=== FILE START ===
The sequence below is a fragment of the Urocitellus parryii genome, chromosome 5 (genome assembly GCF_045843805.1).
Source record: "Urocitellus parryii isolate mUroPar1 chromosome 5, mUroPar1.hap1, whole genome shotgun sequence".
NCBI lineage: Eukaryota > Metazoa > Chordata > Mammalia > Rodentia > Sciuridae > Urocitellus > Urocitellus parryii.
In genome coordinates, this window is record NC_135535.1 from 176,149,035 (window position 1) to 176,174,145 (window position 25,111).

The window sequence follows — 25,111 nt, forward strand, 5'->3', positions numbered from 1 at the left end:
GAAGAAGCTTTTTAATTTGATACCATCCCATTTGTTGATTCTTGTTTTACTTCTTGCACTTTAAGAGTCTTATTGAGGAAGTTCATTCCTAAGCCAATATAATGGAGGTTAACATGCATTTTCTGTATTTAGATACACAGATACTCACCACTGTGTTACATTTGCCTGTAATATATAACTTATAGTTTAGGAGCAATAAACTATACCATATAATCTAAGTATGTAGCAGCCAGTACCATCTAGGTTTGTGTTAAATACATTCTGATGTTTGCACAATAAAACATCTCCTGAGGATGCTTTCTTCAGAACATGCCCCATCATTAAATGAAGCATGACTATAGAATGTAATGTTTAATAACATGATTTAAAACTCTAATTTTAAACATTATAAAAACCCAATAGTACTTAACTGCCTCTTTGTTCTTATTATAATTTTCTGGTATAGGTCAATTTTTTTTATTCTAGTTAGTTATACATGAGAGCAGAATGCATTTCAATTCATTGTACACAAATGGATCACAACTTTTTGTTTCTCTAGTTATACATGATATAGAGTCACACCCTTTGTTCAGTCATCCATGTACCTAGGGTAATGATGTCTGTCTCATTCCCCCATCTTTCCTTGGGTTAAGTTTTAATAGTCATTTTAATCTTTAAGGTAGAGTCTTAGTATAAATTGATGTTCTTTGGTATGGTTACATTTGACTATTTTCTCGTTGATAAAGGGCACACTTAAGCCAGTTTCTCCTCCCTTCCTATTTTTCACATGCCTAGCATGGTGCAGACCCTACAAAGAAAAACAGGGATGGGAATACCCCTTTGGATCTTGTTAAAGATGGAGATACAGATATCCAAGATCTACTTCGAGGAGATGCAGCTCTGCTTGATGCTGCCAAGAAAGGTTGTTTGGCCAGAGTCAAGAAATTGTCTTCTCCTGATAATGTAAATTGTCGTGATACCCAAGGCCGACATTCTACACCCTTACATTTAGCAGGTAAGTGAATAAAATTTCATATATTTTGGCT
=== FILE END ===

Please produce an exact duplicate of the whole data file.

The sequence below is a fragment of the Urocitellus parryii genome, chromosome 5 (genome assembly GCF_045843805.1).
Source record: "Urocitellus parryii isolate mUroPar1 chromosome 5, mUroPar1.hap1, whole genome shotgun sequence".
NCBI lineage: Eukaryota > Metazoa > Chordata > Mammalia > Rodentia > Sciuridae > Urocitellus > Urocitellus parryii.
In genome coordinates, this window is record NC_135535.1 from 176,149,035 (window position 1) to 176,174,145 (window position 25,111).

The window sequence follows — 25,111 nt, forward strand, 5'->3', positions numbered from 1 at the left end:
GAAGAAGCTTTTTAATTTGATACCATCCCATTTGTTGATTCTTGTTTTACTTCTTGCACTTTAAGAGTCTTATTGAGGAAGTTCATTCCTAAGCCAATATAATGGAGGTTAACATGCATTTTCTGTATTTAGATACACAGATACTCACCACTGTGTTACATTTGCCTGTAATATATAACTTATAGTTTAGGAGCAATAAACTATACCATATAATCTAAGTATGTAGCAGCCAGTACCATCTAGGTTTGTGTTAAATACATTCTGATGTTTGCACAATAAAACATCTCCTGAGGATGCTTTCTTCAGAACATGCCCCATCATTAAATGAAGCATGACTATAGAATGTAATGTTTAATAACATGATTTAAAACTCTAATTTTAAACATTATAAAAACCCAATAGTACTTAACTGCCTCTTTGTTCTTATTATAATTTTCTGGTATAGGTCAATTTTTTTTATTCTAGTTAGTTATACATGAGAGCAGAATGCATTTCAATTCATTGTACACAAATGGATCACAACTTTTTGTTTCTCTAGTTATACATGATATAGAGTCACACCCTTTGTTCAGTCATCCATGTACCTAGGGTAATGATGTCTGTCTCATTCCCCCATCTTTCCTTGGGTTAAGTTTTAATAGTCATTTTAATCTTTAAGGTAGAGTCTTAGTATAAATTGATGTTCTTTGGTATGGTTACATTTGACTATTTTCTCGTTGATAAAGGGCACACTTAAGCCAGTTTCTCCTCCCTTCCTATTTTTCACATGCCTAGCATGGTGCAGACCCTACAAAGAAAAACAGGGATGGGAATACCCCTTTGGATCTTGTTAAAGATGGAGATACAGATATCCAAGATCTACTTCGAGGAGATGCAGCTCTGCTTGATGCTGCCAAGAAAGGTTGTTTGGCCAGAGTCAAGAAATTGTCTTCTCCTGATAATGTAAATTGTCGTGATACCCAAGGCCGACATTCTACACCCTTACATTTAGCAGGTAAGTGAATAAAATTTCATATATTTTGGCT